Universal credit claimants told to pay back thousands of pounds to DWP after failing to take a selfie

Government accused of breaching law by cutting people’s benefit based on ‘blanket presumption’ that claimants who do not provide evidence within specific timeframe are not entitled

May Bulman
Social Affairs Correspondent
Saturday 13 November 2021 14:47
Universal credit claimants to gain £1,000 a year as ‘taper rate’ cut by 8%

Benefit claimants have had their support stopped and been ordered to pay back thousands of pounds after failing to provide specific forms of ID evidence such as a selfie or a photo of themselves outside their front door.

The government has been accused of breaching the law by cutting people’s universal credit and demanding back payments based on a “blanket presumption” that claimants who have not responded to a request for evidence within a set timeframe are not entitled to the benefit.

The Department for Work and Pensions (DWP) has said this is part of a process to “go back and check” that claimants who did not undergo the face-to-face verification checks due to jobcentres temporarily closing because of Covid have not “abused” the system.

But Charity Child Poverty Action Group (CPAG) has highlighted cases where people have struggled to fulfil certain ID checks, due to legitimate reasons such as having technical problems with the government website or being unable to take a selfie because they don’t have a smartphone – but have still been told to pay back thousands.

In one case, a claimant uploaded all of the ID documents the DWP had requested by the deadline, but she had also been requested to provide a selfie, which she was unable to provide because she didn’t own a smartphone with a camera, according to CPAG.

She explained this to the DWP via her online journal, but her universal credit award was terminated. By this time, she was working again and was not receiving universal credit, but was shocked when she was informed that she had to pay back £4,650.

In another case, a claimant had not responded to the DWP’s three attempts to contact him via his journal and missed a telephone appointment because within the space of a fortnight he suffered a close family bereavement and he himself contracted Covid, CPAG said.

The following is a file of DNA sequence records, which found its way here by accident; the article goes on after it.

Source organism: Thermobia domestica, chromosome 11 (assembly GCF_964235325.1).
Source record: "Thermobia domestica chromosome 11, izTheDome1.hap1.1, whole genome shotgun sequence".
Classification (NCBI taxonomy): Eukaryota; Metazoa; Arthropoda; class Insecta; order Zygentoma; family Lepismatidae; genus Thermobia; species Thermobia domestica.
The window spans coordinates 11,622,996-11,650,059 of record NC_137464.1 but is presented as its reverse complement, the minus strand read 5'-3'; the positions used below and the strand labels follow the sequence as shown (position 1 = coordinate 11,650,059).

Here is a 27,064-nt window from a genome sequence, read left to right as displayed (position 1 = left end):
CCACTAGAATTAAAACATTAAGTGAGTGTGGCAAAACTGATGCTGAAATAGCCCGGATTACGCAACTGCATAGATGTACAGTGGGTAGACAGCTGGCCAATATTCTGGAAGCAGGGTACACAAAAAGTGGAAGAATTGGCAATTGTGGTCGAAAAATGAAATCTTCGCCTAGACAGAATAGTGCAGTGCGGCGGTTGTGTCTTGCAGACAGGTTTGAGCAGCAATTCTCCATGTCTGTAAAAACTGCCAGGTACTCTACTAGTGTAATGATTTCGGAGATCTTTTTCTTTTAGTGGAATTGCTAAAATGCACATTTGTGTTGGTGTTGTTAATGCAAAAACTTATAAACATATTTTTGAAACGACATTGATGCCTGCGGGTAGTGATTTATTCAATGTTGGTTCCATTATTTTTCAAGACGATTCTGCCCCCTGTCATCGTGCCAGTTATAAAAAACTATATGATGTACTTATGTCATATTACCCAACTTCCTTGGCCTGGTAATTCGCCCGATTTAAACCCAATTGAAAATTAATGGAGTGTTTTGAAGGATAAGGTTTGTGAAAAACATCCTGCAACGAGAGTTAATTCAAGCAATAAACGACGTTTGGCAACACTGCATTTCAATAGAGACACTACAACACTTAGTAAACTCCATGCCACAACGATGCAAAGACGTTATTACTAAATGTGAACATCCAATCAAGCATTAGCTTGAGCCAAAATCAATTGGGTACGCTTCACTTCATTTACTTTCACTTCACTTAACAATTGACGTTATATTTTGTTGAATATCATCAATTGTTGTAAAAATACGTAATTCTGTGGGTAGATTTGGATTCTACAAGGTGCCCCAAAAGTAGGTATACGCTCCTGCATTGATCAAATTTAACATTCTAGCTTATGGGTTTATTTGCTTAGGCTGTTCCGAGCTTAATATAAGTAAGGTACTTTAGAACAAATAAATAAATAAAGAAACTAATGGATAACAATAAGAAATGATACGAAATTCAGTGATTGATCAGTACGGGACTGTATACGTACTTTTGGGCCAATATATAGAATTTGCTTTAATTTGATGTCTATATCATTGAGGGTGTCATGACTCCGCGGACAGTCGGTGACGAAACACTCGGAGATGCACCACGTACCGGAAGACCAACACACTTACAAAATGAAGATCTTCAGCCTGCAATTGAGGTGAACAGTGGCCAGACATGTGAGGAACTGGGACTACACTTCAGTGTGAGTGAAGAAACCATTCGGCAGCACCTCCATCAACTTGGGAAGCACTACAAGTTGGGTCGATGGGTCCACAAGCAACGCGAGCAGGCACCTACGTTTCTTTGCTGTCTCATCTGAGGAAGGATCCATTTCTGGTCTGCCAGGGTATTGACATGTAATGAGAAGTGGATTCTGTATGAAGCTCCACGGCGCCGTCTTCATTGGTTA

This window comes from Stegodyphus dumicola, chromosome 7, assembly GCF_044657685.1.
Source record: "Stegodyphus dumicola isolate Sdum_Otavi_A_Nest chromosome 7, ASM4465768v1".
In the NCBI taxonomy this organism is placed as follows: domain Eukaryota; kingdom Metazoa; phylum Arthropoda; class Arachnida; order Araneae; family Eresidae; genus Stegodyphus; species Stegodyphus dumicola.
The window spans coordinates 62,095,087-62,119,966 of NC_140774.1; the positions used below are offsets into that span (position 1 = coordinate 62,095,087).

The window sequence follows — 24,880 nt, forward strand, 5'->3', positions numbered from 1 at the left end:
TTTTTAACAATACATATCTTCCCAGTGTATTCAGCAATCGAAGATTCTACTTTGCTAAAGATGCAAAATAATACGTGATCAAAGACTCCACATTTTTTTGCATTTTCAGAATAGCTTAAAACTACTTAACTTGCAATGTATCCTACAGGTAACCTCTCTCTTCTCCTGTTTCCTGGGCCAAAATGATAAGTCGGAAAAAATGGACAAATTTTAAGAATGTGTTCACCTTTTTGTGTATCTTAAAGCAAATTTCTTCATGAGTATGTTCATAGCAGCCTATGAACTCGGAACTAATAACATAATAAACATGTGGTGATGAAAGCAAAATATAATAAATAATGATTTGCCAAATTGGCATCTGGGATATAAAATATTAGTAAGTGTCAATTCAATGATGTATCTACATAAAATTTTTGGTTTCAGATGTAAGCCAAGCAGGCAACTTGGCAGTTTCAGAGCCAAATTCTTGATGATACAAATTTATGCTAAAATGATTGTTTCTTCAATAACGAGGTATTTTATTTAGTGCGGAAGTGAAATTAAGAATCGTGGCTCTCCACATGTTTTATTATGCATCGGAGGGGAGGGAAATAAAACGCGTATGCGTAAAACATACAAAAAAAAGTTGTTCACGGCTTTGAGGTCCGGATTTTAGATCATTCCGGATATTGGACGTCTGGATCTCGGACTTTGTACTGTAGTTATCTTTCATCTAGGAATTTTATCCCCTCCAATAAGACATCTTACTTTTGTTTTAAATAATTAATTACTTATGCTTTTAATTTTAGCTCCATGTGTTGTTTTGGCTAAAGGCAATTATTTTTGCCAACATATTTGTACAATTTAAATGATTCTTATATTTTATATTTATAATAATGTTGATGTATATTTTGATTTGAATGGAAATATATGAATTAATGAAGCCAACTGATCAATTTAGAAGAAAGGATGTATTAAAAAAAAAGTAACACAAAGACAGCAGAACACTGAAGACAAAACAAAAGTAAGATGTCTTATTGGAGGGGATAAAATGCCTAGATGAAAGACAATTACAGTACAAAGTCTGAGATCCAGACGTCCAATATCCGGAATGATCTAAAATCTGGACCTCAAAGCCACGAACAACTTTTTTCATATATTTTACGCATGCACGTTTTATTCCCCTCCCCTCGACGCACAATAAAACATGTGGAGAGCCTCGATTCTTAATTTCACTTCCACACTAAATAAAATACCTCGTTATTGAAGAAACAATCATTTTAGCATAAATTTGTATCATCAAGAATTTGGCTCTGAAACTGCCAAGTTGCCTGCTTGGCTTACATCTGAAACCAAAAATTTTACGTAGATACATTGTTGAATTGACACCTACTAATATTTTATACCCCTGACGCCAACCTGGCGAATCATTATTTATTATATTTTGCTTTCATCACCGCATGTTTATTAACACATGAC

He phoned the DWP to offer the requested ID evidence within two hours of receiving notice of an overpayment of over £13,000, but was told his award had been stopped and he would have to go through an internal review process.

After waiting over two months for the outcome of the internal review, and with debt recovery letters being sent in the meantime, CPAG sent judicial review pre-action correspondence to the department.

Within two days of this, the DWP revised the overpayment notice – in effect confirming his entitlement to the £13,000 – and reopened the universal credit claim.

CPAG says the government’s conduct is unlawful because it falls below the legal requirement that individual decisions can only be retrospectively changed such a long time after they were made if there is evidence that the original decision was based on a factual mistake.

Claire Hall, solicitor at the charity, said: “Despite making legitimate claims for universal credit over 18 months ago, people have now received financially devastating debt notices simply because they haven’t been able to comply with requests to verify their details quickly.

“Families will only be able to rest easy if DWP urgently reviews all the cases where they have issued an overpayment notice for not providing evidence, and suspends collection of these supposed debts until they have done so.”

It comes after The Independent reported last month that the DWP had adopted the “dystopian” policy of requiring universal credit claimants to send in photographs of themselves in front of their homes and hold local newspapers in order to continue receiving benefits.

The DWP has said it has retrospectively checked 900,000 “at risk” claims made early in the pandemic, of which it has found 11 per cent to be incorrect. It is not known how many of those incorrect awards have been deemed overpayments.

But CPAG says evidence from welfare rights advisers suggests a significant number of claimants are likely to be receiving overpayment decisions and recovery demands for money they are properly entitled to.

A DWP spokesperson said: “At the onset of the pandemic we suspended certain verification processes as we could no longer see customers face to face, making customers aware that we may return to seek this verification in the future.

“Those who can prove entitlement in a reasonable timeframe will not be asked to repay any money. We have a responsibility to the taxpayer to ensure public money is properly spent. Therefore it is right and lawful that we seek to recover payments that claimants were not entitled to.”

They said they had been unable to verify the details of the cases mentioned in this article as they had not been provided with the required information.

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